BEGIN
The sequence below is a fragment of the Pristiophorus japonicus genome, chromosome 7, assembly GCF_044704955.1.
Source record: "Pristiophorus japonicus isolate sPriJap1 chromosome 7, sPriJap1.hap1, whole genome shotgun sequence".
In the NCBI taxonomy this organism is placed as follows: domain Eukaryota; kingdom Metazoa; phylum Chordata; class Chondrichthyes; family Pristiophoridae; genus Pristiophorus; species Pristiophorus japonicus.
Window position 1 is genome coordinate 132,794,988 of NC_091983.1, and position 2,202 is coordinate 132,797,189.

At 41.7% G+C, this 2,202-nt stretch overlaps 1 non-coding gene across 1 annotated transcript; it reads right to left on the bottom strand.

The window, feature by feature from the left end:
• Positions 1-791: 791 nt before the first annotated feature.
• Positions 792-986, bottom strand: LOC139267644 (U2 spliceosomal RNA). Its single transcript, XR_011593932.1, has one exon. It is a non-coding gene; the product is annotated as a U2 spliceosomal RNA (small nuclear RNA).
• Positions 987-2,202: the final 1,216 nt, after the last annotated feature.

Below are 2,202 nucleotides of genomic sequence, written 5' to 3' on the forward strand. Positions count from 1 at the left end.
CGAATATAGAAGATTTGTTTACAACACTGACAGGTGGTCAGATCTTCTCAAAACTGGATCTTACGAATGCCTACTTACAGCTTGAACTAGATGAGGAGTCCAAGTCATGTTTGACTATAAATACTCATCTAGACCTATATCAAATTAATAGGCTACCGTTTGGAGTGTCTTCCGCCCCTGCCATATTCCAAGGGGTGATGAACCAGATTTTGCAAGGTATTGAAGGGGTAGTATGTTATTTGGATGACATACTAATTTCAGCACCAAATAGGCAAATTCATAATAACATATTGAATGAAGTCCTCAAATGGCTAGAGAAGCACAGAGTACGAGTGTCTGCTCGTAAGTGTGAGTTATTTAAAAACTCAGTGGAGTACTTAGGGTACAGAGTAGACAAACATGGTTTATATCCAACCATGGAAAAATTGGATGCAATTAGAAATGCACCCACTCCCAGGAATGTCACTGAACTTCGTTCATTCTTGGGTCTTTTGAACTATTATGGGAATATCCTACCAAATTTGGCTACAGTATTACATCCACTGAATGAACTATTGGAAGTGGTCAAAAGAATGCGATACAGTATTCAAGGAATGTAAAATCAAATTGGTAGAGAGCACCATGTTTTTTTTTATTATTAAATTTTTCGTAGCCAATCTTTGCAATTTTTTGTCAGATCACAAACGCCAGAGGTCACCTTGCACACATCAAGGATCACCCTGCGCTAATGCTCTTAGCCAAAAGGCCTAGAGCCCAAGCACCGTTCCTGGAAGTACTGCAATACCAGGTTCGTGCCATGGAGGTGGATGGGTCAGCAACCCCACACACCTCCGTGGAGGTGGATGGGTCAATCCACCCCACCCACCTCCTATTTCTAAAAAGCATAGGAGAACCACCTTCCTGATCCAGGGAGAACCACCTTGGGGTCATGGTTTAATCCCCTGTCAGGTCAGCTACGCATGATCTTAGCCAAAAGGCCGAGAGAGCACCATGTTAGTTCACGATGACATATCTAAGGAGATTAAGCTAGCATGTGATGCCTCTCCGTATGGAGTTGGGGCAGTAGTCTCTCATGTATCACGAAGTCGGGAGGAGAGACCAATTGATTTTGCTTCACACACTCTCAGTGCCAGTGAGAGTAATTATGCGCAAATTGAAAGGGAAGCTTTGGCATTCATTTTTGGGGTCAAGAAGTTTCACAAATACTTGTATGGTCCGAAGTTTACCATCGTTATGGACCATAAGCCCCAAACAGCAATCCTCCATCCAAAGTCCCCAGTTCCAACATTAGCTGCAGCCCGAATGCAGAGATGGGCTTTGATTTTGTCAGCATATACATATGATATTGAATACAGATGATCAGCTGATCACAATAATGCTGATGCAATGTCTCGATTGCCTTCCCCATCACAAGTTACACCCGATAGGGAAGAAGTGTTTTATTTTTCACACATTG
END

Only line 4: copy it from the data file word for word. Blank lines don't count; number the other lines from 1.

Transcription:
Window position 1 is genome coordinate 132,794,988 of NC_091983.1, and position 2,202 is coordinate 132,797,189.